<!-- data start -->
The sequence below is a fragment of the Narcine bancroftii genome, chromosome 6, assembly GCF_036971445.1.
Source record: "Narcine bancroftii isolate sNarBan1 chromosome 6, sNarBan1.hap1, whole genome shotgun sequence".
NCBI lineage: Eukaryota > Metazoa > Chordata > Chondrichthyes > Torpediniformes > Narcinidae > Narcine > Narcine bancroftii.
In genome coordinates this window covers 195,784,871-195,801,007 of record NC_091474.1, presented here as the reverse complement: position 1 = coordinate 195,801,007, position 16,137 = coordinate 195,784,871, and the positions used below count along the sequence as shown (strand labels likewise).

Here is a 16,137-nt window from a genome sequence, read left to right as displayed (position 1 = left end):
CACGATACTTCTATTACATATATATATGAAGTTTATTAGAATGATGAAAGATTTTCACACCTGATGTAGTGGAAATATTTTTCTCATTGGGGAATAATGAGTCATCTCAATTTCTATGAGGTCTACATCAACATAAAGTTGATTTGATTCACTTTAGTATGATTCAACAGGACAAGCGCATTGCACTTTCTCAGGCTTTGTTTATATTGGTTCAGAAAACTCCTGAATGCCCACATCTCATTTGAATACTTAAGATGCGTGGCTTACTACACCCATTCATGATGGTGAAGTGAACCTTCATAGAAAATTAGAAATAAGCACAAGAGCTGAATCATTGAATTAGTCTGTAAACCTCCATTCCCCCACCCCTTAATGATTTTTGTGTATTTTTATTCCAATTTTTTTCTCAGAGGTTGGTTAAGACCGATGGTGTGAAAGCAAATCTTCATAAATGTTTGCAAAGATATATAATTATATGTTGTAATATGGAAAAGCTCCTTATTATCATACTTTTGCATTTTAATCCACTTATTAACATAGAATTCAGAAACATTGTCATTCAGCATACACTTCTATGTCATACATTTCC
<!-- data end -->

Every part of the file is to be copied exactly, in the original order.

The sequence below is a fragment of the Narcine bancroftii genome, chromosome 6, assembly GCF_036971445.1.
Source record: "Narcine bancroftii isolate sNarBan1 chromosome 6, sNarBan1.hap1, whole genome shotgun sequence".
NCBI lineage: Eukaryota > Metazoa > Chordata > Chondrichthyes > Torpediniformes > Narcinidae > Narcine > Narcine bancroftii.
In genome coordinates this window covers 195,784,871-195,801,007 of record NC_091474.1, presented here as the reverse complement: position 1 = coordinate 195,801,007, position 16,137 = coordinate 195,784,871, and the positions used below count along the sequence as shown (strand labels likewise).

Here is a 16,137-nt window from a genome sequence, read left to right as displayed (position 1 = left end):
CACGATACTTCTATTACATATATATATGAAGTTTATTAGAATGATGAAAGATTTTCACACCTGATGTAGTGGAAATATTTTTCTCATTGGGGAATAATGAGTCATCTCAATTTCTATGAGGTCTACATCAACATAAAGTTGATTTGATTCACTTTAGTATGATTCAACAGGACAAGCGCATTGCACTTTCTCAGGCTTTGTTTATATTGGTTCAGAAAACTCCTGAATGCCCACATCTCATTTGAATACTTAAGATGCGTGGCTTACTACACCCATTCATGATGGTGAAGTGAACCTTCATAGAAAATTAGAAATAAGCACAAGAGCTGAATCATTGAATTAGTCTGTAAACCTCCATTCCCCCACCCCTTAATGATTTTTGTGTATTTTTATTCCAATTTTTTTCTCAGAGGTTGGTTAAGACCGATGGTGTGAAAGCAAATCTTCATAAATGTTTGCAAAGATATATAATTATATGTTGTAATATGGAAAAGCTCCTTATTATCATACTTTTGCATTTTAATCCACTTATTAACATAGAATTCAGAAACATTGTCATTCAGCATACACTTCTATGTCATACATTTCC